FQ: What is a Manichaean? A religion that originally came from Persia believing that God wasn’t supremely powerful


  1. I'll make my actual post later today, but I want to give everyone a heads up that due to some recent medical complications I've been dealing with, I will NOT be able to present for our group project. I'm more than willing to do whatever as far as research, but presenting is just not an option for me.

  2. ryan cox5:13 PM CST

    Alright I did a bit of research. I haven't read through this entire thing but i skimmed it and it looks like this would be very useful for possible sources. http://plato.stanford.edu/entries/ethics-social-networking/

  3. A post for Philosophy Bites Back:
    Anthony Kenny on Thomas Aquinas' Ethics

    Thomas Aquinas is a religious man from the "highest point of the high middle ages", and is credited with reconciling Aristotelian philosophy with Christian theology.
    Before he wrote about the values of Aristotle's views on virtues and the Doctrine of Mean, most of Aristotle's work was forbidden text.

    There were several points of Aristotle's that helped Aquinas formulate his views on ethics.
    - Taking Eudaimonia into account, he also believed happiness was not just an emotion, but that it is the persuit of doing what you enjoy and are good at.
    - He felt that the Doctrine of Mean meshed well with the 10 Commandments, because Aristotle said that some things, like murder, never had the right amount and couldn't be balanced.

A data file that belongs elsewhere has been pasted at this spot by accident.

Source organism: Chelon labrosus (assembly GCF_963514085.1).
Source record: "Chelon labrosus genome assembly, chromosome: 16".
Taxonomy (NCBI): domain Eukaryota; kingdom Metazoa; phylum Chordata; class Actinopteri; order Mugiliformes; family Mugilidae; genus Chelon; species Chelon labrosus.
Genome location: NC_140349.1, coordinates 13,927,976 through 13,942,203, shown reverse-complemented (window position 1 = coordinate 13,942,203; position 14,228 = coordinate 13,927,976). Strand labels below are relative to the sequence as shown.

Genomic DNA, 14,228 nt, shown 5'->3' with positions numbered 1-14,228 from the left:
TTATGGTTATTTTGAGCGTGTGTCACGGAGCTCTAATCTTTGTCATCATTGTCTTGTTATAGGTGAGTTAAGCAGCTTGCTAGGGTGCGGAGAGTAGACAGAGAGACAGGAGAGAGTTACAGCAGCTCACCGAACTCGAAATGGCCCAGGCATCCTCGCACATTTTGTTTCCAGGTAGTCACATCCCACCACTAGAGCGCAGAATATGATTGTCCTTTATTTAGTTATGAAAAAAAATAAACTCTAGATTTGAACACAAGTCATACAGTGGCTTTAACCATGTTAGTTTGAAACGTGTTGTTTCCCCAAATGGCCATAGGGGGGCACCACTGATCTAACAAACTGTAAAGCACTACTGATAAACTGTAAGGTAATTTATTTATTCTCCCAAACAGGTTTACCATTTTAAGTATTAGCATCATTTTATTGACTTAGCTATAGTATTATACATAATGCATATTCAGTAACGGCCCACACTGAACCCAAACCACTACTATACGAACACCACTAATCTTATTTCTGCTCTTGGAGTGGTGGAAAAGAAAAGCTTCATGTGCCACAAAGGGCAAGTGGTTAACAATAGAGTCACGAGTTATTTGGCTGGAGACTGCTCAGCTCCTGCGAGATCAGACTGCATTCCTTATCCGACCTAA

- He also emphasized the importance of Virtues as opposed to Laws in terms of ethics and happiness.
    - Aquinas was very respectful towards other view points, and always balanced both sides of his arguments. He also thought that you should follow your conscience, but not blindly.

    Kenny also describes an opposite view, Bentham's Utilitarianism where anything can be right or wrong, depending on the consequences. - to me this sounds like the basis to Machiavellian ethics (end justifies the means)

    1. Good summary of Kenny! But I'll defend Bentham, he was no Machiavellian and wouldn't have said the end always justifies the means. Nor would he flatly say that anything can be right or wrong. Bentham was a reformer in 19th century Britain, trying to come up with a philosophy that would effectively oppose things like abusive child labor and inhumane working conditions. He wanted everyone to be "happy." And yet, you're right: his critics charge that his version of utilitarianism does sometimes seems to endorse practices we should find objectionable (like sacrificing the few for the many). More on him when we get to the 19th century.

  4. FQ: What did Aquinas say about God is everything that is? LH p50 The uncaused cause.

    DQ: What do you think about Anselm thought about if you can imagine or have an idea about existence that it can or cannot exist just from imaging.

    After reading Kenny interview in PB I sum up that he was mostly saying that certain sins can be greater or less than others. He talked about how most people would say some sins or crimes can't be justified, but a through utilitarian (a normative ethical theory that places the locus of right and wrong solely on the outcomes) would say it can be. I'm not agreeing with that at all!